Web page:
A recurring theme in my board governance workshops and in my writing is the value of ensuring that board meetings include discussion and consideration of strategic issues. As board members, we know we have to do a certain amount of what I call “monitoring,” but board service gets more interesting, and our potential for meaningful contribution grows, when we help the organization grapple with issues that are of strategic importance.
Here are some suggestions on how to maximize these discussions with the board:
• Be sure to allocate enough time for these discussions to happen. Board members will be frustrated if they aren’t given sufficient time to consider the issues, ask questions, and engage in a full discussion. You’ll find that even boards that typically move through an agenda in a highly efficient manner will need significantly more time for these kinds of discussions.
• Where you place these items on the agenda matters. I believe that you should put the most important items at or near the top of the agenda so you can be sure they are completed and so you can give them more time if needed. You and the chief executive might agree in advance that if the discussion really gets going that the items that follow on the agenda might be deferred to the next meeting or handled without discussion.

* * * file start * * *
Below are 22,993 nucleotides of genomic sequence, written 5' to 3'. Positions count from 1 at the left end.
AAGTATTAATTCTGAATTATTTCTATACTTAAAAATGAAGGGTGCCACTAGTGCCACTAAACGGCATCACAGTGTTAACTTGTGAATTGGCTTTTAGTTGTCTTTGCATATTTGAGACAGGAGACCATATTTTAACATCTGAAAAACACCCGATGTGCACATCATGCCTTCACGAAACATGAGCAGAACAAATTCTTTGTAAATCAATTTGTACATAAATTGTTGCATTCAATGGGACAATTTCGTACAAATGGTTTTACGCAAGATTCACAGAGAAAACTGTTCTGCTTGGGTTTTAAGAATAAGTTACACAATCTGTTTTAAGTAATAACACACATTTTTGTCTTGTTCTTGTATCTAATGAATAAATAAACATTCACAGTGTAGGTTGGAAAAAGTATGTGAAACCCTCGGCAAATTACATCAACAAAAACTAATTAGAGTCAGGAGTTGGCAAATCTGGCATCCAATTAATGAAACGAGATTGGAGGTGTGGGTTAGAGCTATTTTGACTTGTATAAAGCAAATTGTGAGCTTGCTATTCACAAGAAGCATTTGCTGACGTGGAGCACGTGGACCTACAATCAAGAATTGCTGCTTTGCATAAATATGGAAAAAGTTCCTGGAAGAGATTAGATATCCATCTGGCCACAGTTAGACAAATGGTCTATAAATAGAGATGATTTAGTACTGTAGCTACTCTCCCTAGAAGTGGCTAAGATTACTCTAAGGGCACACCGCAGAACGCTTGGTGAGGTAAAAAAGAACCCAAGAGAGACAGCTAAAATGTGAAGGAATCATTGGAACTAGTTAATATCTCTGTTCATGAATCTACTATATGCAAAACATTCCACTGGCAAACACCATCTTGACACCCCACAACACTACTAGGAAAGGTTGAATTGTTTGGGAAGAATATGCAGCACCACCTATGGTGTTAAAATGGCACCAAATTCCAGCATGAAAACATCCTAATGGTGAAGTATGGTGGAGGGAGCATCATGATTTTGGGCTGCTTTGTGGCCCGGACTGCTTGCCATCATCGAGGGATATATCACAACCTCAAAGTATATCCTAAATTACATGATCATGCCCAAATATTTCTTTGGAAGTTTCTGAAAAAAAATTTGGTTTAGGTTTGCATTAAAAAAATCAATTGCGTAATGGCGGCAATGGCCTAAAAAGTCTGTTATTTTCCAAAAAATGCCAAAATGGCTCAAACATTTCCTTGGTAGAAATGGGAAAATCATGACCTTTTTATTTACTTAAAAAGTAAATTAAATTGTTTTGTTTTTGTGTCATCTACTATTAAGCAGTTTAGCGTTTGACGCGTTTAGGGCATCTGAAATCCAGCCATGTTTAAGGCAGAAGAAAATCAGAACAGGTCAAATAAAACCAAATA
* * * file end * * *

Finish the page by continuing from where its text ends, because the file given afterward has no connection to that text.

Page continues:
• Consider a one-item agenda. There is nothing preventing you from scrapping everything else on the agenda for one meeting to focus full attention on an item of particular importance. Much of what you think of as the normal business of the board can usually be deferred without doing any harm.
• Make sure people are well-prepared to participate. If you do a good job of ensuring everyone has a common base of knowledge going into the discussion, you’ll find the board spending more time in discussion and less time asking questions or seeking explanations.
• Employ proven strategies to “buy” time on the agenda. More and more boards are using the “consent agenda” process to dispose of routine matters and “dashboards” to cut down on time spent reporting.
• Be clear about what you hope to accomplish by the end of the discussion. Not all board discussions must end with a specific decision or action, but communicate that in advance. It is ok, for example, occasionally to test ideas and seek reactions to opportunities (a new collaboration, the addition of a program, a potential real estate transaction, etc.), but make that clear up-front so board members aren’t frustrated at the end by the absence of a clear set of next steps.
The most important bit of advice, however, is what underlies this entire blog entry—ensure there is at least one item of strategic importance on every board agenda. If you can do this, you will see your meetings come to life and you’ll find yourself saying, “We really got something accomplished today!”
For additional information, please contact Jeff Wahlstrom at (207) 992-4407 or send him an e-mail message at [email protected].